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Violin Concerto in D major, Op. 35

About the Work

Pyotr Tchaikovsky
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Quick Look Composer: Pyotr Tchaikovsky
Program note originally written for the following performance:
National Youth Orchestra of the United States of America: Valery Gergiev, conductor / Joshua Bell, violin Sat., Jul. 13, 2013, 8:00 PM
© Harry Haskell
Violin Concerto in D major, Op. 35

PYOTR ILYICH TCHAIKOVSKY

Born May 7, 1840 in Kamsko-Votkinsk, Russia 

Died November 6, 1893 in St. Petersburg

 

About the Composer: For all Tchaikovsky’s heart-on-sleeve Romanticism and his intimately revealing correspondence with his patron and confidante, Nadezhda von Meck, much about the man and his music remains enigmatic. The composer’s characteristically ecstatic effusions masked an inner life racked by anguish and self-doubt. In the late 1870s and early 1880s, he produced a string of sunny and extroverted works, including the brilliant Violin Concerto, the tub-thumping 1812 Overture, and the incandescent Serenade for Strings. Yet the same period saw the composition of the Fourth Symphony, with its portentous fate motif, and the opera Eugene Onegin, the tragic overtones of which mirrored the homosexual Tchaikovsky’s unhappy marriage. By the time he appeared on the podium at the opening of Carnegie Hall in 1891, he was one of most celebrated musicians in the world. Two years later, shortly after conducting the premiere of his “Pathétique” Symphony, he died under mysterious circumstances. Endowed with a sensibility at once poetic and conservative—Mozart was one of his favorite composers—Tchaikovsky sought what he called “the higher artistic truth which springs from the mysterious depths of man’s creative power and pours out into clear, intelligible, conventional forms.”

 

About the Work: Tchaikovsky dashed off the original version of his Violin Concerto in less than a month in the spring of 1878. “Ever since the day when the auspicious mood came upon me, it has not left me,” he enthused to Mme. von Meck. “In such a phase of spiritual life, composition completely loses the character of work; it is pure enjoyment.” The concerto was written for a former pupil of the composer named Yosif Kotek, with whom he had a close and possibly intimate relationship. Anxious to avoid any appearance of impropriety, he dedicated the work to the virtuoso Leopold Auer, who disappointed him by pronouncing the fiendishly difficult solo part “unviolinistic” and declining to perform it. Although Auer offered to help revise the score, he procrastinated so long that Tchaikovsky, in a huff, awarded both the dedication and the honor of the first performance to Adolph Brodsky. The long-delayed premiere took place in Vienna on December 4, 1881. Years later, Auer made amends: He not only championed the concerto tirelessly in the concert hall (in the much-revised version that he had promised to make earlier), but ensured that it would become a mainstay of the violin repertoire by teaching it to Nathan Milstein, Jascha Heifetz, and other up-and-coming virtuosos.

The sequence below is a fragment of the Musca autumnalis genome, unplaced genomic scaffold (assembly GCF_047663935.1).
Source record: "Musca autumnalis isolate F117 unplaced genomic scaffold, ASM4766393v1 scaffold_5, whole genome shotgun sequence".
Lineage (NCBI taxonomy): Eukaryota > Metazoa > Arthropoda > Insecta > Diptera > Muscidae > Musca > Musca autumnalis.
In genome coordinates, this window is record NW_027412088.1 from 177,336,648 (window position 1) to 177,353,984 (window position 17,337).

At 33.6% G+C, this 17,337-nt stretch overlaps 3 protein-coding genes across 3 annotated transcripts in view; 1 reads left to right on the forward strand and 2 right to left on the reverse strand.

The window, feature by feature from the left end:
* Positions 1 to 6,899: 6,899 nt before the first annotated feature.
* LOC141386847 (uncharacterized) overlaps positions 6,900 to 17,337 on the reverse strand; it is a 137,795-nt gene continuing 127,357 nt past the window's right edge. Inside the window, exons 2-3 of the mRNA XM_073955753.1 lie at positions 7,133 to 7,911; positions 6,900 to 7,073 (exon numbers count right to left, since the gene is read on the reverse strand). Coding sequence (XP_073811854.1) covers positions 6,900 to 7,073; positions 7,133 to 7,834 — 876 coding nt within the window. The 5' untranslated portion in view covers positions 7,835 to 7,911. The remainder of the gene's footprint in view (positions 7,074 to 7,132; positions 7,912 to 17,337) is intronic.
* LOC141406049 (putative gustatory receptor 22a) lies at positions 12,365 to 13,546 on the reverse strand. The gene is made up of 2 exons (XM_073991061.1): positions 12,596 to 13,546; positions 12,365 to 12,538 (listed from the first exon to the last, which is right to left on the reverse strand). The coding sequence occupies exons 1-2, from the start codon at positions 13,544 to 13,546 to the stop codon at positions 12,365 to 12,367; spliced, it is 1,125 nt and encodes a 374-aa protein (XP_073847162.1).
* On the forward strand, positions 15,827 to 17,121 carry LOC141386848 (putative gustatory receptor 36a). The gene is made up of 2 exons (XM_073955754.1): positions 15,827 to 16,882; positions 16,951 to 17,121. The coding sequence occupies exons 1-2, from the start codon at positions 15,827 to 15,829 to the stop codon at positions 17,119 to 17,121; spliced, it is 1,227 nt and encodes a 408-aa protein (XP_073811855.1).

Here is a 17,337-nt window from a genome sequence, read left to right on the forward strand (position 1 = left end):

A Closer Listen: The gently lilting tune that the first violins play at the beginning of the Allegro moderato is a red herring: Almost immediately a drumroll ratchets up the tension, as an embryonic D-major theme emerges in a series of short syncopated phrases. The solo violin enters in its lowest register, stretches its wings in a graceful arpeggio, then settles down to develop the theme in a warmly lyrical fashion. The music grows steadily more virtuosic, with the syncopated melody reappearing in various guises, now accompanied by a majestic brass fanfare, now embedded in a delicate skein of violinistic filigree. A brilliant cadenza seems to portend the movement’s imminent end, but instead of the quick wrap-up we expect, Tchaikovsky treats us to an extended synopsis of the Allegro, culminating in a scintillating stretto.

      The relaxed Canzonetta, with its sultry, Slavic-inflected theme in G minor, provides a welcome respite from the supercharged intensity of the concerto’s outer movements. A quizzical half-step figure at the end effects a seamless transition to the spitfire Finale. Once again, as at the beginning of the work, the soloist enters unaccompanied. After warming up on material the orchestra has just presented, the violin dashes off in a double-time sprint in the home key of D major, alternating with contrasting passages in A major. The music periodically runs out of energy, then winds itself back up and continues on its way, until finally Tchaikovsky calls a halt to the proceedings, and both orchestra and soloist stop short on a dime.